Is Your Perfume Toxic?
Dr. Kristie Leong
Ah, it smells so sweet, but the reality is that fragrant perfume you sprayed on this morning may have a more sinister side. Unfortunately, it's not just fragrance that goes into that attractively decorated perfume bottle. There are a host of other chemicals that are enough to give the experts cause for concern. Could some of the synthetic chemicals commonly added to colognes and perfumes potentially cause health problems? Is perfume toxic?
The issue of perfume toxicity hasn't always been on the forefront. In the past, perfumes were made by the traditional French perfume making methods which involved the use of organic plant extracts and natural alcohol. In the mid 1940's, attempts were made to bring down the price of perfume by mass producing it. This meant the addition of synthetic chemicals as well as cheaper petroleum based alcohols with the potential to make perfume toxic, but more affordable.
The reality is that up to ninety-five percent of the chemicals used to make perfume are petroleum derived. Many of these chemicals are derived from benzene, one of the most carcinogenic chemicals known. Cancer isn't the only concern with these synthetic chemicals. Some people have adverse reactions to the components used to make perfume, particularly those who suffer from allergies and asthma. Would it surprise you to learn that a single perfume product may contain over 500 synthetic chemicals? With such a wide array of chemicals, it would come as no surprise that sensitivity to perfume products is common and that perfume is potentially toxic.
Some of the chemicals added to fragrances that make perfume a potential health risk include acetone, benzaldehyde, ethanol, ethyl acetate, methylene chloride, and linalool, all of which can cause adverse central nervous system effects in addition to a variety of other health related issues. Methylene chloride which is found in shampoo, colognes, and perfume products is of particular concern since it was banned by the FDA in the 1980's. Unfortunately, this has not been enforced and it's still found in many fragrance products. This substance is a known carcinogen that's listed as a hazardous waste product.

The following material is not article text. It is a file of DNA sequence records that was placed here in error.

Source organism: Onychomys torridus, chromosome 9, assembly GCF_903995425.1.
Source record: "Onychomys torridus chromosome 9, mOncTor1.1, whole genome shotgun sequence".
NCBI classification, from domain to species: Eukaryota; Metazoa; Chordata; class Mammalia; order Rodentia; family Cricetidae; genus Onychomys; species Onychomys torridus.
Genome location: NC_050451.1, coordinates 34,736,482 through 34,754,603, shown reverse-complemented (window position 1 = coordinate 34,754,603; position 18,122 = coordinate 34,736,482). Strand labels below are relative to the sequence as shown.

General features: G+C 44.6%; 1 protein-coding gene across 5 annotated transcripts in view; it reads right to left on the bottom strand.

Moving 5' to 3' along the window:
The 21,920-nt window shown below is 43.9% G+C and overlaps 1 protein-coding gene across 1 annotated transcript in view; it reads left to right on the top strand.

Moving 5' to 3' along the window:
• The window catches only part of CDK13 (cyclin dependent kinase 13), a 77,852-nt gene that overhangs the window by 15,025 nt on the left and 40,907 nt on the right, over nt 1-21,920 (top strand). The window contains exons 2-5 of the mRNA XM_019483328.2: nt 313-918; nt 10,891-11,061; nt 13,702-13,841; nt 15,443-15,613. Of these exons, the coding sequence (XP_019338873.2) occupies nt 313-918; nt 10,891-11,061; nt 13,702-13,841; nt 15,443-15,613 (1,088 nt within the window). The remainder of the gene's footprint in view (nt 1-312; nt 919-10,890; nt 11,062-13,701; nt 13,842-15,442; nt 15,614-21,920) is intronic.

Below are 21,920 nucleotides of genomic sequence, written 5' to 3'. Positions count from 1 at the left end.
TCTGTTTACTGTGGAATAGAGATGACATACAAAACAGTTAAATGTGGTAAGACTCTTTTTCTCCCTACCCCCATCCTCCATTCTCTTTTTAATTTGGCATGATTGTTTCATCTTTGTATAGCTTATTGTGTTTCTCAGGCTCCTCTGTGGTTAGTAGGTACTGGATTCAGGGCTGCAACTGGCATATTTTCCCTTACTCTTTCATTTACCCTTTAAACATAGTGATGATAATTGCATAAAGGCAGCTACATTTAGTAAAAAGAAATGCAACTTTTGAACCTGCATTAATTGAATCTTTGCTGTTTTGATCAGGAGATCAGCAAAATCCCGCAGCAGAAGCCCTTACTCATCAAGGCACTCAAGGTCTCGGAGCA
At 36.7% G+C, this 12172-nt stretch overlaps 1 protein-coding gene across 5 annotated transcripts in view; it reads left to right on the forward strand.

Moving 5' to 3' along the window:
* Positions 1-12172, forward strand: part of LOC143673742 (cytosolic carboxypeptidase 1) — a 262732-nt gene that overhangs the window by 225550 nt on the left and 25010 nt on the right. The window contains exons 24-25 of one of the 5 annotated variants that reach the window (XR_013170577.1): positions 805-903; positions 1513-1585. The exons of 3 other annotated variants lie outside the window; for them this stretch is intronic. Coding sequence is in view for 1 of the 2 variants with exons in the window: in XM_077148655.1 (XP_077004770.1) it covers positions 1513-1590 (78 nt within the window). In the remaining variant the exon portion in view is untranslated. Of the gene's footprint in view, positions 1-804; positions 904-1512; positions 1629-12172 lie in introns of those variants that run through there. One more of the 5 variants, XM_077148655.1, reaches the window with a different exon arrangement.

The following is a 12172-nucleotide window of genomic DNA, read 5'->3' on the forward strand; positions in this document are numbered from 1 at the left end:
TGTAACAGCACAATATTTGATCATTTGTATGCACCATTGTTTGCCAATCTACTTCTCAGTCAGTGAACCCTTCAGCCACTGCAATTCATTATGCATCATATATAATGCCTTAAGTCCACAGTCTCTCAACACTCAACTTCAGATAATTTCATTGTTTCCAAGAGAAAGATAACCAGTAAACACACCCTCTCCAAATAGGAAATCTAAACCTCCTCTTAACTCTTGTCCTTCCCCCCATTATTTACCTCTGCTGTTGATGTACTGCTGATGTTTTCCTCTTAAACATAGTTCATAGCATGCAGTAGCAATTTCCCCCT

Another potential area of concern is the effect of perfume and fragrance products on the younger set who may be exposed to perfume from their moms. Many commonly used children's products such as shampoos and baby powders have added fragrance with the same potential for toxicity. Is perfume toxic to children? Kids are often extraordinarily sensitive to synthetic chemicals found in perfume products and may manifest a variety of neurological symptoms including hyperactivity, anxiety, and even seizures.
If you're concerned that perfume is toxic, should you avoid wearing it completely? While this may be a wise choice, you do have other options. Natural fragrance oils found at your local health food store can be substituted for synthetic perfumes. Not only do you avoid the toxicity issue, these oils also usually less expensive than the average overly marketed perfume product. Another option is to go natural sometimes. There's no need to be obsessed with wearing fragrance on a daily basis. Try going natural a few days of the week. You may just find it feels good to not breathe in the overpowering smell of synthetic perfume. Not to mention, it could save your health.
Ganesha's Garden Natural Solid Perfumes
Relaxus Natural Solid Fragrances
Acorelle Body Mist and Roll-On Perfumes
Aromatherapy Supplies and Essential Oils
Health Disclaimer. Copyright ©2008-2021. Dr. Kristie Leong is a family practice physician and medical writer. Published with permission.